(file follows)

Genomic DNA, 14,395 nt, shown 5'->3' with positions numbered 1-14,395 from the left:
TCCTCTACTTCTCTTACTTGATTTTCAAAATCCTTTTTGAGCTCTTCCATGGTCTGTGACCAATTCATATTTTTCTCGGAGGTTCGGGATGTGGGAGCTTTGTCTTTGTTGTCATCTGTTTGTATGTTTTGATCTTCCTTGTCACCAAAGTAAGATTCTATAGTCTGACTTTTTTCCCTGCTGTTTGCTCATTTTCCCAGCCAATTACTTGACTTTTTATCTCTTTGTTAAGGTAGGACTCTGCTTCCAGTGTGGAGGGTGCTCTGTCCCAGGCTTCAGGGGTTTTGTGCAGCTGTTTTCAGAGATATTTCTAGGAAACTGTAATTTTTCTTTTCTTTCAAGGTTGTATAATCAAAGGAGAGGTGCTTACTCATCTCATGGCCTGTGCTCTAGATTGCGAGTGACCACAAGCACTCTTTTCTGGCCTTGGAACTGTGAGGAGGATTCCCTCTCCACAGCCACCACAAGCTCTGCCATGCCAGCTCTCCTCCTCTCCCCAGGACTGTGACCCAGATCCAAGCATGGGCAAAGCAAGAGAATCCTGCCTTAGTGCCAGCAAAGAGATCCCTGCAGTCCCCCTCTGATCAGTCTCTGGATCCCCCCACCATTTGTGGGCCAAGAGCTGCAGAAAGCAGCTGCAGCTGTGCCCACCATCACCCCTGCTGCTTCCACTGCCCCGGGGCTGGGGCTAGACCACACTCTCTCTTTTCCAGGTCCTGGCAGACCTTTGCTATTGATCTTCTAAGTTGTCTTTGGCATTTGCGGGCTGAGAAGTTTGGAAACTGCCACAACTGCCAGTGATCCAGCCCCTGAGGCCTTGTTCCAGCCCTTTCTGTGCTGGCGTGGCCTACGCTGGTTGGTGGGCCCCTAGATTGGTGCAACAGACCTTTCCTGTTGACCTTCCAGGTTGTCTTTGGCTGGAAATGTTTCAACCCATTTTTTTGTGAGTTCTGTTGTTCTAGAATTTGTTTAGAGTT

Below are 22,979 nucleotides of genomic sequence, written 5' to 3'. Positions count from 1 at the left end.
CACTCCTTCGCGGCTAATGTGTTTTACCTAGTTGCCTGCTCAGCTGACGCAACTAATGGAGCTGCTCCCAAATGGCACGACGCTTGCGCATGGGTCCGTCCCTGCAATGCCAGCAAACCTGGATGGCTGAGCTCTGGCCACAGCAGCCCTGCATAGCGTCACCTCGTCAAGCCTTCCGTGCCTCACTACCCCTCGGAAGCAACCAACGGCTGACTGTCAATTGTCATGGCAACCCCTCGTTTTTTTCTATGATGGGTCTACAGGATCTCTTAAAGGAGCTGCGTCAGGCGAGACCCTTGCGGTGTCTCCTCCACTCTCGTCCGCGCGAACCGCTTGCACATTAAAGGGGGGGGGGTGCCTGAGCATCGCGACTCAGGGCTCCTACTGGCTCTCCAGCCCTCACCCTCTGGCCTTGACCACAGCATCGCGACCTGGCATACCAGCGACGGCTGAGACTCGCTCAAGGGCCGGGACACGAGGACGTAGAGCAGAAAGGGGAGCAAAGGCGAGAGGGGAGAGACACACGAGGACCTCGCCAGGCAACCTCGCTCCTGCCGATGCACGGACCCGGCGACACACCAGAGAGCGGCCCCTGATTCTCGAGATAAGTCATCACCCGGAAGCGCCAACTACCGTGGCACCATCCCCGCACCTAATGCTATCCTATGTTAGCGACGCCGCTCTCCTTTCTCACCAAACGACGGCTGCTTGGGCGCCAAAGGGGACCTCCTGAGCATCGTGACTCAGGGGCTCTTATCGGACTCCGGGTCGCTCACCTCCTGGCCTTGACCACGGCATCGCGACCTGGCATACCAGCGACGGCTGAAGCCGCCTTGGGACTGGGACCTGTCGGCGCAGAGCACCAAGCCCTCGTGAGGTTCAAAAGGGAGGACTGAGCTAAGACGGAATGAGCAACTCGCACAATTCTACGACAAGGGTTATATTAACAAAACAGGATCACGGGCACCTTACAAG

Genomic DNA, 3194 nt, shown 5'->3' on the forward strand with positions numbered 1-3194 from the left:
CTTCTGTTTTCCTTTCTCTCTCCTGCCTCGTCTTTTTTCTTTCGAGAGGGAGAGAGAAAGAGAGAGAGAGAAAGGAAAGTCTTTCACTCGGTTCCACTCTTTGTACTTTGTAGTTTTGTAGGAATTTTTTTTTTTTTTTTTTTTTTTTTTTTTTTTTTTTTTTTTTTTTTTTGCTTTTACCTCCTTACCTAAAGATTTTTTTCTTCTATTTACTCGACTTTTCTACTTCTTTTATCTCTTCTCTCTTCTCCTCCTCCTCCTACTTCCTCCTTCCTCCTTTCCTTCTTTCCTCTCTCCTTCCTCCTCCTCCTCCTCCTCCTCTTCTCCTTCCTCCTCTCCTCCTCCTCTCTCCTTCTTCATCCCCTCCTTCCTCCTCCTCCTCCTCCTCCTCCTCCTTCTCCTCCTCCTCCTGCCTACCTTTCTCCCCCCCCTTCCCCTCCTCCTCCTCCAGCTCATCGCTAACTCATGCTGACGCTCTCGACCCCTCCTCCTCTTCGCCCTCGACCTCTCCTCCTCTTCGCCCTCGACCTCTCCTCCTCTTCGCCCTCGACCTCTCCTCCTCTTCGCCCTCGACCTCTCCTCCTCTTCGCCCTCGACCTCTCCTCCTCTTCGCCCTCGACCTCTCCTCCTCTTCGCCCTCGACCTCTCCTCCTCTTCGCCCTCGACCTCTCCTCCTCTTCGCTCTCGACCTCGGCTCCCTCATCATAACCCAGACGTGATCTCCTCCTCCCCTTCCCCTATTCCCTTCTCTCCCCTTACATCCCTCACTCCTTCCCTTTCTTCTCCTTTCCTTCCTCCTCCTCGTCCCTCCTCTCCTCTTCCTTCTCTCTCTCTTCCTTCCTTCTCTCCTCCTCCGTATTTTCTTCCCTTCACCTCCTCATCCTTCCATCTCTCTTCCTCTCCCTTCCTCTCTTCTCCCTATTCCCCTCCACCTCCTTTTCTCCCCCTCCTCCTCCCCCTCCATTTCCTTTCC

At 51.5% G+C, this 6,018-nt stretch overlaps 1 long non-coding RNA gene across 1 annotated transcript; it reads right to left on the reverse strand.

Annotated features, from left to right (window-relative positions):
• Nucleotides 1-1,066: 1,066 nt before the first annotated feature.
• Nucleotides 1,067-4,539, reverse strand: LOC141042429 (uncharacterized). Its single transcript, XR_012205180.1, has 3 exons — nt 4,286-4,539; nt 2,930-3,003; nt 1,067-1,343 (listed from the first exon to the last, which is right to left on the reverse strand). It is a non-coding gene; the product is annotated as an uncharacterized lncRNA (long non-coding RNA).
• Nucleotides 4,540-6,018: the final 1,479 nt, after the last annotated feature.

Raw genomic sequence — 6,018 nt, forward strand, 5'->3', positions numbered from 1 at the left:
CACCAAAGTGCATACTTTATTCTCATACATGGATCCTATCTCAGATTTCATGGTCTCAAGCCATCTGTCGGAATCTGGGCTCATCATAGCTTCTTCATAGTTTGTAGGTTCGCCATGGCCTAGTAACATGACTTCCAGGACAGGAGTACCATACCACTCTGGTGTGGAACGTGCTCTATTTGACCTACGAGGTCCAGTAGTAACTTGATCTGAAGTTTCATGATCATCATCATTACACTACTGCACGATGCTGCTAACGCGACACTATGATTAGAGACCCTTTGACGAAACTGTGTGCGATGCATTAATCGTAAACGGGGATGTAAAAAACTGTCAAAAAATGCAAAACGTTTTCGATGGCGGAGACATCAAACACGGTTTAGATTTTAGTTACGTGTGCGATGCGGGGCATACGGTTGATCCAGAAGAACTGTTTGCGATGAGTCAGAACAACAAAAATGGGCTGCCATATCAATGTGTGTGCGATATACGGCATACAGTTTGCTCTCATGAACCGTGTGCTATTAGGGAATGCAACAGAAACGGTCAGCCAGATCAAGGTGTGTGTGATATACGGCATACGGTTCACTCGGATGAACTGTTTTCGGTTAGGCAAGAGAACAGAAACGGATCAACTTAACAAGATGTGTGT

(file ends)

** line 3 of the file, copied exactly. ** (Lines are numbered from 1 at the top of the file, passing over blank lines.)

Below are 22,979 nucleotides of genomic sequence, written 5' to 3'. Positions count from 1 at the left end.